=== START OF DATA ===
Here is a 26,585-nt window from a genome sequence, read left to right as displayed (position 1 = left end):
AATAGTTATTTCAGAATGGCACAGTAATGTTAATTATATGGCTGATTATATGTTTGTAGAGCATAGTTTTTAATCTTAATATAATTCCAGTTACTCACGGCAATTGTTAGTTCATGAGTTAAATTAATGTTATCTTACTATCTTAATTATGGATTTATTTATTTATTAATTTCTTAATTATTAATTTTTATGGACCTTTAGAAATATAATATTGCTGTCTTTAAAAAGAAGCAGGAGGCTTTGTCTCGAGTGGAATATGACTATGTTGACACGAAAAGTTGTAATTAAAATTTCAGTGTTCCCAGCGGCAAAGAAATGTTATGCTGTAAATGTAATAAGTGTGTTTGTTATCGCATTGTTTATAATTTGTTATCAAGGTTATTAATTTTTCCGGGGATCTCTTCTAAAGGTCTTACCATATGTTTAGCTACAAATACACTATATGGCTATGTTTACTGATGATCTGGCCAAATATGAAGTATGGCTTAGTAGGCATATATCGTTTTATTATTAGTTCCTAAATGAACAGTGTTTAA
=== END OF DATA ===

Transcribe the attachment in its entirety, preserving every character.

Here is a 26,585-nt window from a genome sequence, read left to right as displayed (position 1 = left end):
AATAGTTATTTCAGAATGGCACAGTAATGTTAATTATATGGCTGATTATATGTTTGTAGAGCATAGTTTTTAATCTTAATATAATTCCAGTTACTCACGGCAATTGTTAGTTCATGAGTTAAATTAATGTTATCTTACTATCTTAATTATGGATTTATTTATTTATTAATTTCTTAATTATTAATTTTTATGGACCTTTAGAAATATAATATTGCTGTCTTTAAAAAGAAGCAGGAGGCTTTGTCTCGAGTGGAATATGACTATGTTGACACGAAAAGTTGTAATTAAAATTTCAGTGTTCCCAGCGGCAAAGAAATGTTATGCTGTAAATGTAATAAGTGTGTTTGTTATCGCATTGTTTATAATTTGTTATCAAGGTTATTAATTTTTCCGGGGATCTCTTCTAAAGGTCTTACCATATGTTTAGCTACAAATACACTATATGGCTATGTTTACTGATGATCTGGCCAAATATGAAGTATGGCTTAGTAGGCATATATCGTTTTATTATTAGTTCCTAAATGAACAGTGTTTAA